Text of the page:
NEW ORLEANS — The impact of overweight on in vitro fertilization success rates may be age related, Dr. Megan Sneed reported at the annual meeting of the American Society for Reproductive Medicine. Her findings may explain some inconsistencies in the literature on this topic.
“Young patients in particular should be counseled to lose weight to improve their chances with in vitro fertilization, but for women over age 35, weight loss should not delay fertility treatment because their ovarian reserve is in decline,” advised Dr. Sneed of Fertility Centers of Illinois, Chicago, and Advocate Lutheran General Hospital in Park Ridge, Ill.
In a retrospective review of 1,273 fresh in vitro fertilization (IVF) cycles, Dr. Sneed found that body mass index (BMI) did not appear to significantly impact overall outcome—there was no significant difference in clinical pregnancy rate per cycle between normal weight (38.6%), overweight (36.8%), and obese (35.1%) patients. However, when patients' ages were factored into the analysis, overweight and obesity had a pronounced negative influence on the fertility of younger women, with a declining impact in women of older ages.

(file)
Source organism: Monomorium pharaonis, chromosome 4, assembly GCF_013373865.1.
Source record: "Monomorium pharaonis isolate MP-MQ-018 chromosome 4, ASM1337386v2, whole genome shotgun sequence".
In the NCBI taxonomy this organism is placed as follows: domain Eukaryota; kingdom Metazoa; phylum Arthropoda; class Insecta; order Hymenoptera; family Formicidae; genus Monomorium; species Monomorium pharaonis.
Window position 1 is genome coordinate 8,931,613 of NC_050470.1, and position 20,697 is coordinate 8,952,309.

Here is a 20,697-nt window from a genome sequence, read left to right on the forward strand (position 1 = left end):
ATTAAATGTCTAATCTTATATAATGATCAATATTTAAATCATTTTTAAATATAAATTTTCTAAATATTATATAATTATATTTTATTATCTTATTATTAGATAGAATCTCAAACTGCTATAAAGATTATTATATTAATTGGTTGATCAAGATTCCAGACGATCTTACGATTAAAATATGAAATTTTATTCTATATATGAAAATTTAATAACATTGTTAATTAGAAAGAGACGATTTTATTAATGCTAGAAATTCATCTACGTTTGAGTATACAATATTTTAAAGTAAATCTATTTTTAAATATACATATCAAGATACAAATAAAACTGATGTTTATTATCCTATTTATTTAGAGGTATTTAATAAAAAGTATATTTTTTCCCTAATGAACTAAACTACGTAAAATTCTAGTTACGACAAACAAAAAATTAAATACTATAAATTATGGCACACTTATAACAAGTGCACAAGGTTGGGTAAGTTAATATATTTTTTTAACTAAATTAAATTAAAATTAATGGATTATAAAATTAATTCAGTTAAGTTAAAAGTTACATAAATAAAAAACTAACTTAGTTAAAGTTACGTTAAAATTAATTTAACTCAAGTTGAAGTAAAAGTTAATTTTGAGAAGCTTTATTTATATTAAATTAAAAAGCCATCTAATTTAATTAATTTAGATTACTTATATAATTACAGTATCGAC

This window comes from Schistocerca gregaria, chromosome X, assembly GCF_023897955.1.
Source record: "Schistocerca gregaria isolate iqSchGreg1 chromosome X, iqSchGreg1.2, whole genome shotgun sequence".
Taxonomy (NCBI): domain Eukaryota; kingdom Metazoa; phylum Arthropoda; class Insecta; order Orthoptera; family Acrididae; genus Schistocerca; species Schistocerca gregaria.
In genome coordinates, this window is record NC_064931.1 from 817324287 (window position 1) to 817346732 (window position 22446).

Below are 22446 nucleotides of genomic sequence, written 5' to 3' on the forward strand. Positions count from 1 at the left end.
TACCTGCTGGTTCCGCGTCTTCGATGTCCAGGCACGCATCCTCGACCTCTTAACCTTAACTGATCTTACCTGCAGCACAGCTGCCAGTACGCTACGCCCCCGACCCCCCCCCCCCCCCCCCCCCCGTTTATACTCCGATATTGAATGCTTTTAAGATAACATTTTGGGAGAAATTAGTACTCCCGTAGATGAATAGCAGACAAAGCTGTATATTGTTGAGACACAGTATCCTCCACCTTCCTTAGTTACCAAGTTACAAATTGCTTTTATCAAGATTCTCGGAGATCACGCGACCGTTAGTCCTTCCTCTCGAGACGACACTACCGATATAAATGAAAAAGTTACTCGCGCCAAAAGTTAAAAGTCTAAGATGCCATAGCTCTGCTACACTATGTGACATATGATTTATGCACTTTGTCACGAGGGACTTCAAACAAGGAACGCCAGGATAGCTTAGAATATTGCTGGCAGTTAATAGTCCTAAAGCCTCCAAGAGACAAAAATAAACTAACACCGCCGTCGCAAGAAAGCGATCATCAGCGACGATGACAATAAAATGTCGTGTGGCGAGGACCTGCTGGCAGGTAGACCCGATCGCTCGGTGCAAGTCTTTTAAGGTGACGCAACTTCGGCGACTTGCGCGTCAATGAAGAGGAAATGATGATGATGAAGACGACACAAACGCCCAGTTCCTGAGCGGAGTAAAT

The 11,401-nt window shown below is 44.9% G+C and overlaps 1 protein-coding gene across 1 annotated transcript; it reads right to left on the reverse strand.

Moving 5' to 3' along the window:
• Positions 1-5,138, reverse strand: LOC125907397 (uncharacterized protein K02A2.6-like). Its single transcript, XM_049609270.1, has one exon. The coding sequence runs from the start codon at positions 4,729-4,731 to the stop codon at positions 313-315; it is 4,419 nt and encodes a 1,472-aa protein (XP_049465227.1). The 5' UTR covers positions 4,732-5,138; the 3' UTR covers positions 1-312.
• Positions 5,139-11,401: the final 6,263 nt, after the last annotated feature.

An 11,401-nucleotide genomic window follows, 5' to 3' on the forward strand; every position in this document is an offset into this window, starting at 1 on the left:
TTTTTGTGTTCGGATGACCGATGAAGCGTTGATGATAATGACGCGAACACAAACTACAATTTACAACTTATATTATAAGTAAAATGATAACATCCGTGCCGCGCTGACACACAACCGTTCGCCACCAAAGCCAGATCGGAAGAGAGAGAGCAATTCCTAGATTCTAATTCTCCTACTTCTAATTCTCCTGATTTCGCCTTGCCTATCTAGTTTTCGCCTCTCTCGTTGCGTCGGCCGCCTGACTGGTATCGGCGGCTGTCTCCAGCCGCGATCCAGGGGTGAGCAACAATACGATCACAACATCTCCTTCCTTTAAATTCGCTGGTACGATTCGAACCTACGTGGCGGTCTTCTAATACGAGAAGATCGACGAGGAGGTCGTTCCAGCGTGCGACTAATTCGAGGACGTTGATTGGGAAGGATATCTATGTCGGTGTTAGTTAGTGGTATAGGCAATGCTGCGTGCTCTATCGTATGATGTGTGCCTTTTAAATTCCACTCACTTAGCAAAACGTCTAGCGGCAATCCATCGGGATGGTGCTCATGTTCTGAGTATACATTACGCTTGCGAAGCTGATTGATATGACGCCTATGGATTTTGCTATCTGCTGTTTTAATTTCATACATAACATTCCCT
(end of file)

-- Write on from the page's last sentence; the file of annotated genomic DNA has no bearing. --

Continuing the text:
Specifically, in women aged 20 years, clinical pregnancy rates were found to be as high as 80% per cycle in the normal-weight group, while these rates decreased by as much as 25% in women who were overweight, and by as much as 50% in those who were obese, she said. A nearly identical trend was seen in the 25-year-old age group, while in the 30-year-old group the effect of obesity was much less pronounced, but still present, she said. In this latter group, women with normal BMIs had clinical pregnancy rates of up to 55%, which decreased to as low as 40% in the overweight group and 30% in the obese group. By age 35, there was virtually no impact of BMI on IVF outcome, with clinical pregnancy rates between 35% and 40% at all BMI ranges.
“I believe that these data may change recommendations for weight loss at some IVF centers,” Dr. Sneed said in an interview. “Many centers recommend weight loss to all patients undergoing IVF in an attempt to increase success rates. But in patients over 35, any delay in treatment for weight loss may result in a loss of valuable time since the impact of aging in this group appears to have a more profound effect on IVF outcomes than does weight.”